Engineer finds new calling on Tibetan plateau

By Zhou Yu Source:Global Times Published: 2015-9-18 5:03:01

Xiong Yang's self-portrait Photo: Courtesy of Xiong Yang

  

Garbage littered on the ground near the Qinghai-Tibet Highway in 2007 Photo: Courtesy of Green River



Xiong Yang, 55, never expected that a driving tour of the Qinghai-Tibet Plateau 13 years ago would help him find his life's calling.

He was one of the first professional waste management volunteers to analyze, classify, evaluate garbage on the plateau and he has helped build China's second NGO ecological center on the plateau.

Xiong found his calling on a sunny autumn day in 2002 while driving his car on the Qinghai-Tibet Highway. Xiong was deputy chief engineer at the Shenzhen Civil Engineering Construction Consulting Center in South China's Guangdong Province. He majored in water supply and sewage engineering at university during the early 1980s. He was among the first group of graduates with this major after the Cultural Revolution (1966-76). Dealing with garbage is just a normal part of his job. It also afforded him the means to satisfy his passion for travel.

On that day in 2002, he met 21-year-old Feng Yong, a member of the volunteer group - Green River Environment Protection Association of Sichuan. Feng explained to him the nature and wildlife protection work that the Green River volunteers were doing. Xiong was excited to hear this and filled with admiration for their hard work.

Three months later, he heard Feng had died while on a volunteer patrol at Hoh Xil, an isolated region in the northwestern part of the Qinghai-Tibet Plateau. It is China's least and the world's third-least populated area.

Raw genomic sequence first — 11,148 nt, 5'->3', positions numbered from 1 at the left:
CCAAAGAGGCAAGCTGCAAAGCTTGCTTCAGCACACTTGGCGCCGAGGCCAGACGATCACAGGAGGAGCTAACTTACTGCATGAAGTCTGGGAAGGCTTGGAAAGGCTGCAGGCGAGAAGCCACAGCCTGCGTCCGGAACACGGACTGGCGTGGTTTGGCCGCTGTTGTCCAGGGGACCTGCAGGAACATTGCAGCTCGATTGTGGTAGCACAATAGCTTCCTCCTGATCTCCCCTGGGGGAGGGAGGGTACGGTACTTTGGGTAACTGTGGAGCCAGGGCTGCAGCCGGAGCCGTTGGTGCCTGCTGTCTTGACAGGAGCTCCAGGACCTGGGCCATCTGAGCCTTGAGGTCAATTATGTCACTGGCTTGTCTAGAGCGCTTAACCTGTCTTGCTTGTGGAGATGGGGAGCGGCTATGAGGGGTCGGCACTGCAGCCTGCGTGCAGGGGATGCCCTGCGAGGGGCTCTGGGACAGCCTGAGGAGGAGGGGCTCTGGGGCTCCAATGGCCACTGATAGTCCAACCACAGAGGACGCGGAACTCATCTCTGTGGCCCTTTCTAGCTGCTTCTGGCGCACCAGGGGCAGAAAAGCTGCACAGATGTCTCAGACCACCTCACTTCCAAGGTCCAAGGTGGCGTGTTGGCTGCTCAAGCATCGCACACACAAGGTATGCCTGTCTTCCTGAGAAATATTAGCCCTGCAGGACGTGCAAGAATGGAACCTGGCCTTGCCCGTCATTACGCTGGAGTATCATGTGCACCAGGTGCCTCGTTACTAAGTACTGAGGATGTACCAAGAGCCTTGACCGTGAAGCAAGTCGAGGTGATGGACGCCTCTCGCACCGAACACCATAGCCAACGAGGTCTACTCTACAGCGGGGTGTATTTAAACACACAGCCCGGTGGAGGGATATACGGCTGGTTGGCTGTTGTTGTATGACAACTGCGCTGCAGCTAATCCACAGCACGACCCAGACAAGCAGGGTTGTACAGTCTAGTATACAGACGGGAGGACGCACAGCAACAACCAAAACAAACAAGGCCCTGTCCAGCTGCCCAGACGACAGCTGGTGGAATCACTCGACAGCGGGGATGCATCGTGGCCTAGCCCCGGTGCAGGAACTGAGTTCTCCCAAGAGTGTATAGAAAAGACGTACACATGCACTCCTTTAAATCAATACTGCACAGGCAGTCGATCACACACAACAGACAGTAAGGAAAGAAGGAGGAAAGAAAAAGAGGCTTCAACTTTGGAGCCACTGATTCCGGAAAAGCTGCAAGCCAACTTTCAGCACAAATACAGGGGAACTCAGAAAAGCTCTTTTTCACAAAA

"Feng's death shocked me. I had never thought somebody would die to protect the environment. His death became a calling for me to work in environmental protection," Xiong told the Global Times. 

Another three months later, he joined Green River.

Green River was set up in 1995 by volunteer Yang Xin to protect the environment and wildlife habitats around the headstream and upper reaches of the Yangtze River in the Qinghai-Tibet Plateau.

Since joining Green River in 2003, Xiong has spent one or two months each year doing volunteer work.

Raising awareness

The Qinghai-Tibet Railway came into operation in 2006. During the construction of the railway, hundreds of shops and restaurants opened near the construction sites and growing towns. Many of these businesses sold ready-to-eat food, resulting in large amounts of packaging and plastic bottles being discarded around the area. In some towns, the smell of garbage spread for miles, and huge piles of non-biodegradable waste dotted the landscape.

"The garbage problem came very quickly. The local governments and residents were unprepared. There were no garbage collection facilities in those areas then," Xiong said.

Transportation costs were high, and the majority of vehicles were used to transport food and construction materials. In 2006, Xiong led a volunteer team that went around asking tourists not to throw rubbish carelessly and refrain from hunting wild animals.

In 2011, Xiong participated in the "Bring out a rubbish bag" campaign. Volunteers worked to promote the idea on trains, cars and bus stops, as well as in cities and towns along the rail line. Tourists and residents started to respond. Most of them were glad they could do something for the environment by bringing one rubbish bag to collect waste in cities hundreds of kilometers away.